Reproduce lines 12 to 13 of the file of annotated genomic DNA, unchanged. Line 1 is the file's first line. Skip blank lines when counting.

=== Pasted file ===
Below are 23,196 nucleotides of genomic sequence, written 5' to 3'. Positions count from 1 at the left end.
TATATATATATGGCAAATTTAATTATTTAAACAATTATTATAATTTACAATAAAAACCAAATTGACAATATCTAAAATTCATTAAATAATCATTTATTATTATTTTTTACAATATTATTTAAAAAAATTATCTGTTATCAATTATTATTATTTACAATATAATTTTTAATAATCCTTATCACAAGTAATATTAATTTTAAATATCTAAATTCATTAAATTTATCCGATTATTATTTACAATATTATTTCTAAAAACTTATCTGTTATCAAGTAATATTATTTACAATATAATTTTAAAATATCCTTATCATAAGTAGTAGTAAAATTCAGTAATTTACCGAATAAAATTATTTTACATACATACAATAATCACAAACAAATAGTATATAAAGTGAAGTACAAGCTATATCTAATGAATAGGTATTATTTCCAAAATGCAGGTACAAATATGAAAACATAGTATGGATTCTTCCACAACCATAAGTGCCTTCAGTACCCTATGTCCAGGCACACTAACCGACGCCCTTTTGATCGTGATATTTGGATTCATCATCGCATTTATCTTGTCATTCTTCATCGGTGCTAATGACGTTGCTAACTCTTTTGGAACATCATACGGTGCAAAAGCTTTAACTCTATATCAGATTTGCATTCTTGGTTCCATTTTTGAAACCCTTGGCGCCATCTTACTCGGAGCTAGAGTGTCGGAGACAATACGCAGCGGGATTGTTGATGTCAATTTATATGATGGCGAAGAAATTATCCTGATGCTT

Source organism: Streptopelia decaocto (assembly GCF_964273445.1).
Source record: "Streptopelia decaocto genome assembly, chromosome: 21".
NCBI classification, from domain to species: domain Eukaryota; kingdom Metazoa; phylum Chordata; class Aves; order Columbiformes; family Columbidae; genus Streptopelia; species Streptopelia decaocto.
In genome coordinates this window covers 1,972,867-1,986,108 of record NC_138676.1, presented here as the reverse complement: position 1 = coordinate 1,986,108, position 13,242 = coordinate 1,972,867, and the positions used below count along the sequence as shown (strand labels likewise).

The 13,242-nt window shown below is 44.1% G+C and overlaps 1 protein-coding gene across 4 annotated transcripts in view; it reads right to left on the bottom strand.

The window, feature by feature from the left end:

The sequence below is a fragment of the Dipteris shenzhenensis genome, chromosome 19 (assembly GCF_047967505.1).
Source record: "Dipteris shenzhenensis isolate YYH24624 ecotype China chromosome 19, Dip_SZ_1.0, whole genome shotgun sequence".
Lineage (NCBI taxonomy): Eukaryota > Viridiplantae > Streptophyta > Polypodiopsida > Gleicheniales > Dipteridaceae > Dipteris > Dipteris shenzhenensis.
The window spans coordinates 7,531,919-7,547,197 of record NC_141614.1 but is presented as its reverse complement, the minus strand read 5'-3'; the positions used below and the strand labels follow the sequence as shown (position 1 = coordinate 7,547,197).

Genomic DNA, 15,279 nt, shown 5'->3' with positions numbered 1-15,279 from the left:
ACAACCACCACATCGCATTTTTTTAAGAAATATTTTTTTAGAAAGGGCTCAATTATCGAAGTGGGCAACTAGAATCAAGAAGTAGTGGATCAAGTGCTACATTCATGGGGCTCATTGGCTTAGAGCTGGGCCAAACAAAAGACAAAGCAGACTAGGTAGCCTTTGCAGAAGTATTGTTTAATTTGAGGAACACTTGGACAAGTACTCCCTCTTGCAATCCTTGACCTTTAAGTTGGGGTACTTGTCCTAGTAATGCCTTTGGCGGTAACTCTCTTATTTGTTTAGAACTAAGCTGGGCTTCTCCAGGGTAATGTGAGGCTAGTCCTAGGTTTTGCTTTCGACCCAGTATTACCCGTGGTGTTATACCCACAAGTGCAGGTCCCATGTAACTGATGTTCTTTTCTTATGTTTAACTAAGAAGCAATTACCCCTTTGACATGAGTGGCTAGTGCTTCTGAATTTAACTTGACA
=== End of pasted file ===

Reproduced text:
The window spans coordinates 7,531,919-7,547,197 of record NC_141614.1 but is presented as its reverse complement, the minus strand read 5'-3'; the positions used below and the strand labels follow the sequence as shown (position 1 = coordinate 7,547,197).

Genomic DNA, 15,279 nt, shown 5'->3' with positions numbered 1-15,279 from the left: